Canada’s approach to ensuring that individuals and business owners are adequately supported has been through financial assistance packages such as the Canada Emergency Rent Subsidy (CERS) and the Canada Emergency Wage Subsidy (CEWS). However, such measures do not appear to be sufficient given economic trends. Prior to the pandemic, unemployment in Canada was down to 5.6%, but the figure in November 2020 was 8.5% and in December it was forecast to reach 9.748%. Comparing this figure to the recession in 2008, peak unemployment in Canada reached 8.6%. Given that the pandemic has not yet reached an end point, it is likely that unemployment at the end of the pandemic will be much higher, especially since it reached a peak of 13.7% in May (the highest rate between 1976 and the present). At the same time, the issue is not just the increase in the unemployment rate but also the loss of wages that those who have been employed during the pandemic have experienced, which is not captured in this figure. We must consider these individuals as well as part of a growing group of citizens whose economic opportunity has diminished.

Partly as a response to this volatility, the Bank of Canada reduced interest rates to 0.25% until at least 2023, but Moody’s does not think this will be enough to save the housing market. Moody’s is anticipating that the real estate sector will lose momentum during the first half of 2021 with house prices predicted to decline 7% (per information available in September), as the sector catches up with the impact of labour market conditions including the rise of vacancies and delinquencies. As a result of the negative outlook within the Canadian market, the IMF is projecting a real GDP rate of -7.1% for year-end 2020, the lowest it has been from 1980 to the present day. Due to the combination of this series of negative outlooks, there is a realistic possibility that the pandemic may be one of the most – if not the most – economically significant events in recent Canadian history.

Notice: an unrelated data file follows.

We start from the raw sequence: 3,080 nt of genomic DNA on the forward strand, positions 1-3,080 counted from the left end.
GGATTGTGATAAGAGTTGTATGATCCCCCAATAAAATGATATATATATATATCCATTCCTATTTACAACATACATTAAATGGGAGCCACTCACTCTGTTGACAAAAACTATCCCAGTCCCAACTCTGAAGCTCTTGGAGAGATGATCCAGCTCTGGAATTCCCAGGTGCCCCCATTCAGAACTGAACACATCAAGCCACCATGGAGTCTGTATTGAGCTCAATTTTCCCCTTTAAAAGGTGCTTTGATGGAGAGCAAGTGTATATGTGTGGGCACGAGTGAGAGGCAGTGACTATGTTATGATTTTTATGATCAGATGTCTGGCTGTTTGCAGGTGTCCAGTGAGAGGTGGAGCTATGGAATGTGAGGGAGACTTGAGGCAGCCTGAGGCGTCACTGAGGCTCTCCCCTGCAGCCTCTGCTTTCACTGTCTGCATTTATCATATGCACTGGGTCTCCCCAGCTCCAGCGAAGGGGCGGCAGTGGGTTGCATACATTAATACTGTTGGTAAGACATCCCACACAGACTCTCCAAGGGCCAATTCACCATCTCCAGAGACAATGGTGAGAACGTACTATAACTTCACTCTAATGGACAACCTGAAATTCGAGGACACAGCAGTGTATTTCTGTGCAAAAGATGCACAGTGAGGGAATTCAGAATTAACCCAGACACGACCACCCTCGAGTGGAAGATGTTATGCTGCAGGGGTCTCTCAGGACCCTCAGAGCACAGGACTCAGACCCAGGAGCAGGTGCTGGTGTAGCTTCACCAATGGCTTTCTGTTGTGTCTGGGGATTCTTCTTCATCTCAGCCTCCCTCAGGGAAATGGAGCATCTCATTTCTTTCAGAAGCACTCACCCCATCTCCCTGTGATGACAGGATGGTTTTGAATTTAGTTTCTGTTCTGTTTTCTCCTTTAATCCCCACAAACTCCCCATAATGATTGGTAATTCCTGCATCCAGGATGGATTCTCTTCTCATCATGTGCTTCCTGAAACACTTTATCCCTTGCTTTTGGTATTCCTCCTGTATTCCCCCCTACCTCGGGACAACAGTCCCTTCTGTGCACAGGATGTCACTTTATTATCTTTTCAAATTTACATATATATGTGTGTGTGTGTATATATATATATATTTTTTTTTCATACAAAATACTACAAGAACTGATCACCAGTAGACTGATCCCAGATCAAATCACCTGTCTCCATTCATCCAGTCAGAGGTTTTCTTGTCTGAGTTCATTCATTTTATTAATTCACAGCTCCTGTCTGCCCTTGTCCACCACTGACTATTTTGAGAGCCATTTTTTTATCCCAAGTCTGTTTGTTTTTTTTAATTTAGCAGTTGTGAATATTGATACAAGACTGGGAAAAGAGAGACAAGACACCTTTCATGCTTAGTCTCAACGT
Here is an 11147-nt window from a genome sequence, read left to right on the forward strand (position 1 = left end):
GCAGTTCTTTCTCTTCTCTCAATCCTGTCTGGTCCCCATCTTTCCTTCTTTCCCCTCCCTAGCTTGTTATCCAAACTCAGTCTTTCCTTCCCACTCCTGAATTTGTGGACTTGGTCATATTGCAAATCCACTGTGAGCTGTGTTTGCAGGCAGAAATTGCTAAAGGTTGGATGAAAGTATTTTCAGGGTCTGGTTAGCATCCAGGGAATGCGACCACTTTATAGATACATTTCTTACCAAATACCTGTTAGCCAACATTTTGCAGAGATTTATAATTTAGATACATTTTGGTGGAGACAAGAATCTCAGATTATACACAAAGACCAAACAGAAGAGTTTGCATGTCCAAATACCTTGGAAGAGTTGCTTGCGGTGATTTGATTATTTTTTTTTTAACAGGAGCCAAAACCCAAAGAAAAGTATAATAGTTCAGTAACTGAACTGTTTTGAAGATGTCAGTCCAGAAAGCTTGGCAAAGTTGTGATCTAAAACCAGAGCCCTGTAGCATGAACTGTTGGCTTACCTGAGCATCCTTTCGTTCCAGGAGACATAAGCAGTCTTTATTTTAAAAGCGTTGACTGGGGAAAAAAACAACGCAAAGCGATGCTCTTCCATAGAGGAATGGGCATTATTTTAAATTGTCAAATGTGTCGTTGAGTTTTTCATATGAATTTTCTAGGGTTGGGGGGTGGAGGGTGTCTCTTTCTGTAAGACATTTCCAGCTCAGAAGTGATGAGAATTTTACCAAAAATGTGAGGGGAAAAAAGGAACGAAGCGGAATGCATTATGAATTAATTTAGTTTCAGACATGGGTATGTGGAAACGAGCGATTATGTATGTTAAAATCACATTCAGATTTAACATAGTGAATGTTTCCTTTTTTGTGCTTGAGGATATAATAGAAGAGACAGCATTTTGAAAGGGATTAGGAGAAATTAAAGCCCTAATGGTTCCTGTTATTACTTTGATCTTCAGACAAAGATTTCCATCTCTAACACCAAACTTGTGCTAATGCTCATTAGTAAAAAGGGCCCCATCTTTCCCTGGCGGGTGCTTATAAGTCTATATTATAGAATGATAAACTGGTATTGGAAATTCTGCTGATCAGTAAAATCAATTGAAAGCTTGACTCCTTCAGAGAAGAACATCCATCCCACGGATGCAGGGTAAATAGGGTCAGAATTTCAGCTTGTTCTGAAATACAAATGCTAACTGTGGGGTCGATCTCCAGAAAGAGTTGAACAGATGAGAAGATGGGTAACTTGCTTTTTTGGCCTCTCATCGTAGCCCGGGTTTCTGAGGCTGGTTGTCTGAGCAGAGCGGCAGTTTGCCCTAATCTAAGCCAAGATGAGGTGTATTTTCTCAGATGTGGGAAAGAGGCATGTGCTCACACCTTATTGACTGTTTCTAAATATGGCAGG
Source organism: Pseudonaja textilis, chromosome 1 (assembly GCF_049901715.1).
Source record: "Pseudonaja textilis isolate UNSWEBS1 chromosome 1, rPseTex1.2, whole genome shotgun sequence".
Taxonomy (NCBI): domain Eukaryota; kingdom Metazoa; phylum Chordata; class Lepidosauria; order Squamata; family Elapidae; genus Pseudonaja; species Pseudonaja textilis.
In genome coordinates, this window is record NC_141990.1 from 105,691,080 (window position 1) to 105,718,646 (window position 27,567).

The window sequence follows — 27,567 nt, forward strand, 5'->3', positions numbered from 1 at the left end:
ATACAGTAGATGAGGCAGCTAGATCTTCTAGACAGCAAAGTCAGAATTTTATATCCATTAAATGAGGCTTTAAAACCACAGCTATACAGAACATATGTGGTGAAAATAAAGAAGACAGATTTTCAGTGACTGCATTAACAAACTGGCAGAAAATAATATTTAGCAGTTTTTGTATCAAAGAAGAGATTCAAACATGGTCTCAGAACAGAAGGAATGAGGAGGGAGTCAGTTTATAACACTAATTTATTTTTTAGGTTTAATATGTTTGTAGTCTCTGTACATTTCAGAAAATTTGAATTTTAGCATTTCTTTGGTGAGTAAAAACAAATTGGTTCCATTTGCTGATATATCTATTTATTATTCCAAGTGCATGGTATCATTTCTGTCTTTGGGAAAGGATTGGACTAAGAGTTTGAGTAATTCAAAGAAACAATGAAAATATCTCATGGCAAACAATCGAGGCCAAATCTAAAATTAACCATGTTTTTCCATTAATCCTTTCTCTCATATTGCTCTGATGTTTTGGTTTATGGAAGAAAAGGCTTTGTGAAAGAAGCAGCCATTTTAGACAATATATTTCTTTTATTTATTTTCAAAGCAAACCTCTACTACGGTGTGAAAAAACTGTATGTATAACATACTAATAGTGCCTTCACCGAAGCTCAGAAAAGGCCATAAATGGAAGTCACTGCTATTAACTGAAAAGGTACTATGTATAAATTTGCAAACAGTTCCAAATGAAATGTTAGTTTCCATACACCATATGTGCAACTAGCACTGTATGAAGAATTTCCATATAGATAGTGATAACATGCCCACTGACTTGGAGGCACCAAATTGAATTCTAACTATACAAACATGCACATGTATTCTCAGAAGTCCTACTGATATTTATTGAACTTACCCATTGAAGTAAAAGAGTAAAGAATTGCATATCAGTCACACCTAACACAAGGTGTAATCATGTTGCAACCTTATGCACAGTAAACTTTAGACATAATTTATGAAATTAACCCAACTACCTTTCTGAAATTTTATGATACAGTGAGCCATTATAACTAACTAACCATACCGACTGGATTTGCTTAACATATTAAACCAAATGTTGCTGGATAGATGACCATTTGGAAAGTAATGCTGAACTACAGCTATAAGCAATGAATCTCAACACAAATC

What Next?

The problem with the crisis right now is that health and safety measures are taken with a one-size-fits-all perspective when this is very clearly not adequate, and it is highly likely that meaningful amendments will not be made to address the gaps. It is a realistic possibility that the financial assistance packages may have been more effective if all parts of the current problem had been addressed to complement one another. The ineffective measures have stretched out the duration of the impact on citizens, which has led to deeper and longer lasting economic consequences.

There is a real possibility that the Canadian economy will continue to feel the burn of the pandemic for the next 3–5 years. This conservative prediction is based on the trickling impact that small business closures will have, as well as the issues of how the market will absorb the loss of wages and unemployed individuals and how quickly new businesses will be established to replace those that go bankrupt. It takes time for events to unfurl in response to an initial impact, making it highly likely that recovery will be a slow process.

Categories: Covid-19, North America